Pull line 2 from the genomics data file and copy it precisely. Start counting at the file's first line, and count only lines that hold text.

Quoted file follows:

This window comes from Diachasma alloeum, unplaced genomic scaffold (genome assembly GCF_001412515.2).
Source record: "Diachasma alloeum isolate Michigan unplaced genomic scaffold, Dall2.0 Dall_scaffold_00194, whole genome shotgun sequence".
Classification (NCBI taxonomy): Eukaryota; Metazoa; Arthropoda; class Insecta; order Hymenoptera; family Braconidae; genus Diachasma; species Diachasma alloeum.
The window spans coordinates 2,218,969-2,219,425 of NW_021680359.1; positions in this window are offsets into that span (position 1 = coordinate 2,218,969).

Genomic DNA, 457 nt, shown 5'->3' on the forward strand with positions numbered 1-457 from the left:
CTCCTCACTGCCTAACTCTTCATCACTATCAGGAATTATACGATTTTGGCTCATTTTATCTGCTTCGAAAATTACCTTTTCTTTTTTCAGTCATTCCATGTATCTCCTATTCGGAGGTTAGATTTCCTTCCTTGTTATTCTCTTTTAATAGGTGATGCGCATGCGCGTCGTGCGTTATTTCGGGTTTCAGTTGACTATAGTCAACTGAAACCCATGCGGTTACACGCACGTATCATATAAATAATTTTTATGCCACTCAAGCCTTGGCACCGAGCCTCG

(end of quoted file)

Source record: "Diachasma alloeum isolate Michigan unplaced genomic scaffold, Dall2.0 Dall_scaffold_00194, whole genome shotgun sequence".